The latest thinking from Greenspring Advisors.

Why Didn’t My Portfolio Keep Pace With The “Market”?

J. Patrick Collins Jr., CFP®, EA

If you have been holding a diversified portfolio, it's been a frustrating few years.  Nothing outside of US stocks has been working.  We have been counseling clients that sticking with their original plan of global diversification still makes a lot of sense since the tides will turn eventually.  We may be seeing those shifts sooner than we thought.  Below is a chart of showing the first month of the year:

Although a short time period, things have shifted in 2015.  After a month, the US stock market (black line) is the clear loser when compared to the developed foreign markets (gold line) and the emerging markets (blue line).  For the past five years, US stocks have gone up over 15% per year, while foreign developed stocks are up 5% and emerging market stocks are up 2% per year.  It is not hard to understand why people might abandon diversification and just decide to stick with the US markets.  The problem is that trends don't last forever.  At some point the tides will change.  This is not dissimilar from the 1990s.  This decade was a great period for the US stock market with substantial economic growth ending with the technology boom.  The US stock market had tremendous gains and outperformed almost every other asset class.  Those choosing to concentrate their assets in large US companies at the end of this decade, because of that great performance, found that the next 10 years were horrific (taken from the Irrelevant Investor Blog):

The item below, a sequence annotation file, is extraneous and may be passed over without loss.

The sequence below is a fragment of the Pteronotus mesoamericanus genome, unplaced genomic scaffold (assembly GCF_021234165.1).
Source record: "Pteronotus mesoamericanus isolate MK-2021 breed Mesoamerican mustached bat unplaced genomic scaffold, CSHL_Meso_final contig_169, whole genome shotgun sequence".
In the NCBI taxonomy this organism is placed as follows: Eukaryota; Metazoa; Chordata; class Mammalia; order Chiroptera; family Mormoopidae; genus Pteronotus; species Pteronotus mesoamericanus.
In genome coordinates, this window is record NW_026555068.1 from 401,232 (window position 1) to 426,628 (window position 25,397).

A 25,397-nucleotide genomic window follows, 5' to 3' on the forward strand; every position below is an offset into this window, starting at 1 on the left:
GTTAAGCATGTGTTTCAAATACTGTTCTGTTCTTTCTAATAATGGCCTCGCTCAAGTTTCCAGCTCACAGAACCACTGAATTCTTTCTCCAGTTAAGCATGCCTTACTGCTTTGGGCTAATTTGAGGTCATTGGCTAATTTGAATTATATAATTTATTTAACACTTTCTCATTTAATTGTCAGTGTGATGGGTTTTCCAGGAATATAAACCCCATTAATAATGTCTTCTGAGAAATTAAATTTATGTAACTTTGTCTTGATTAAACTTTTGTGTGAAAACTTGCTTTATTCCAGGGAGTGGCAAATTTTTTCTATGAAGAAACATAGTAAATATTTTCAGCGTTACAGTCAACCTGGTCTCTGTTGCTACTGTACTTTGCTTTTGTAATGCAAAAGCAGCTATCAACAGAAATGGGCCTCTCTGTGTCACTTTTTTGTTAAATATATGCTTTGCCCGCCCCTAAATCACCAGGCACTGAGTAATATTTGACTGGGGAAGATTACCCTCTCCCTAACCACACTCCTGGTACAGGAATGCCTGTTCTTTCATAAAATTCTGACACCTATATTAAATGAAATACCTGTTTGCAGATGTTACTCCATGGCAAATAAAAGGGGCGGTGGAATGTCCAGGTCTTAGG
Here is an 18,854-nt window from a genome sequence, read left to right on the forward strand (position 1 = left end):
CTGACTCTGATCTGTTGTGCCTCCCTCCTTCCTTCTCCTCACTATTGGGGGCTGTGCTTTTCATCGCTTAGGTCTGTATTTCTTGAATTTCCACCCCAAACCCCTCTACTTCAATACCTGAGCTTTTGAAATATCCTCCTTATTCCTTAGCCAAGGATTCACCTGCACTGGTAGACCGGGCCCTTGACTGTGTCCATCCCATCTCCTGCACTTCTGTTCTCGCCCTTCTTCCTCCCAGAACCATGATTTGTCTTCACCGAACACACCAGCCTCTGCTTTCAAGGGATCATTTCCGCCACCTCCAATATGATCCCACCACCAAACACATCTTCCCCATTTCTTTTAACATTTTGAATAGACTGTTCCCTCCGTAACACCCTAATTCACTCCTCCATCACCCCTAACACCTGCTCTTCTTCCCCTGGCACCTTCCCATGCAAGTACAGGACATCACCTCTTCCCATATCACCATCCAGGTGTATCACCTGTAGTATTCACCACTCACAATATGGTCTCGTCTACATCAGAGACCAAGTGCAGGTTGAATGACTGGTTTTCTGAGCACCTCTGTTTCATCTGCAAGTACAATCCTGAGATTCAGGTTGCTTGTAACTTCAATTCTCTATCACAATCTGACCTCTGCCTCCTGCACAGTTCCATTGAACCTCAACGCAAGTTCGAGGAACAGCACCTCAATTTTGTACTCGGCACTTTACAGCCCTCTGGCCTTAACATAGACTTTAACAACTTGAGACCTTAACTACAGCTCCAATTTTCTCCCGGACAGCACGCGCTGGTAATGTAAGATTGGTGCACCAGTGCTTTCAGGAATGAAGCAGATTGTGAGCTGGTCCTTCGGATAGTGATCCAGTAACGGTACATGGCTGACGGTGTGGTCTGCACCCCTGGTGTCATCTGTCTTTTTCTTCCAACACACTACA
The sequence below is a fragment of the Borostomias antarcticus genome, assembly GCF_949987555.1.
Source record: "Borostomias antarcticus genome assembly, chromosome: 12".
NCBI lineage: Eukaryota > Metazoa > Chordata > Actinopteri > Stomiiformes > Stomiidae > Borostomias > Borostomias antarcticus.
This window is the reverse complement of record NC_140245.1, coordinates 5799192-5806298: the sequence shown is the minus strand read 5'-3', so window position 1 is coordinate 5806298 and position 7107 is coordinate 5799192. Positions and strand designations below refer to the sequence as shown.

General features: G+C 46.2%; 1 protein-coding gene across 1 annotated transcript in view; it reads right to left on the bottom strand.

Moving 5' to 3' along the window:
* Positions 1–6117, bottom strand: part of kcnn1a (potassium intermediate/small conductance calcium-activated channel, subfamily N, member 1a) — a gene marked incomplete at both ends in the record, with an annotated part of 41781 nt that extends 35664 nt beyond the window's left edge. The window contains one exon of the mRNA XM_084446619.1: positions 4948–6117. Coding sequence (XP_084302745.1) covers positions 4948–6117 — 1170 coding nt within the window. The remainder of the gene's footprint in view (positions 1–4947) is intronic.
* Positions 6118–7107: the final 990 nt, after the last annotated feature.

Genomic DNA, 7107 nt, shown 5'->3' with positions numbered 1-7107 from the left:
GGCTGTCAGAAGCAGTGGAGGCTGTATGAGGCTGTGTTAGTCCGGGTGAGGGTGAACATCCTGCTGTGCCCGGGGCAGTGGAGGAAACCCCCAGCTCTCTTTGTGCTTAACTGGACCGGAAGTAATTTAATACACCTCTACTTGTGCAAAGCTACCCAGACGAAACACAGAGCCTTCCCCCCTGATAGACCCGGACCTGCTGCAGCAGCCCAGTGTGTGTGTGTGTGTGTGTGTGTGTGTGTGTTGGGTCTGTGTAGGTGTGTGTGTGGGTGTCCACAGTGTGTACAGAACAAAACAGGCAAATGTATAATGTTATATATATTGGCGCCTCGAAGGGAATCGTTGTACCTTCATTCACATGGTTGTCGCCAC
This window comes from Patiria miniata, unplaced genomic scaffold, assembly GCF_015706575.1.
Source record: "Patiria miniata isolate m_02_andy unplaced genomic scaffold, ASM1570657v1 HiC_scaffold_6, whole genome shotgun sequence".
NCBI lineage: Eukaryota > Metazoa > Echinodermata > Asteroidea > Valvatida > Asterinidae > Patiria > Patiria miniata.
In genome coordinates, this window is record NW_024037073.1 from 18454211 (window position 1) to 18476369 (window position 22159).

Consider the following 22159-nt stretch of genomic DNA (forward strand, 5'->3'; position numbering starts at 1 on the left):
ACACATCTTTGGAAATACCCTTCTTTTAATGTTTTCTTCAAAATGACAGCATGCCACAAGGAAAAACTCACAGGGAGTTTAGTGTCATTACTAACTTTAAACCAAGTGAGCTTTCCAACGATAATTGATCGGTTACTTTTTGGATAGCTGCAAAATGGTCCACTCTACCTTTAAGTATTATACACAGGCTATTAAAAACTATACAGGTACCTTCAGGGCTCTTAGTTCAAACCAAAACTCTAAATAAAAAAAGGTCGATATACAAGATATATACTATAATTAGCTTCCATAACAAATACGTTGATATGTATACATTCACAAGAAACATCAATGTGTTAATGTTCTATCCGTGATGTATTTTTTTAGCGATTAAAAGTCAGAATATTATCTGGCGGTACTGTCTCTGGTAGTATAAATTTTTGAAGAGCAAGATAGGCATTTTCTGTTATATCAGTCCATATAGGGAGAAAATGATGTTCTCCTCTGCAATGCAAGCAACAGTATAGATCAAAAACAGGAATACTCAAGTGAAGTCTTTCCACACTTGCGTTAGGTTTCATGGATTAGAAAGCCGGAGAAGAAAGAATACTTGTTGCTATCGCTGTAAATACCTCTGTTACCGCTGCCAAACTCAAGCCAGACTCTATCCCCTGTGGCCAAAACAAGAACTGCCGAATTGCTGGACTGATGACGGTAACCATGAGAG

Investors need to remember that if you are properly diversified, there two truths that you ALWAYS have to live with:

  1. You will always have something to complain about- something in your portfolio will be out of favor every year if you are properly diversified.  
  2. You will never outperform the best asset class- in fact your portfolio will always fall somewhere in the middle of the asset classes you are invested in.  In the case of 2014, if you have adopted a diversified portfolio, you should be upset you underperformed the S&P 500.  It was one of the best performers

The upside of all of this is that your portfolio will never be as bad as the worst asset class in the portfolio, you don't have to try to "guess" which asset class to rotate into each year, and your returns will be much less volatile. We believe that this is a worthwhile tradeoff.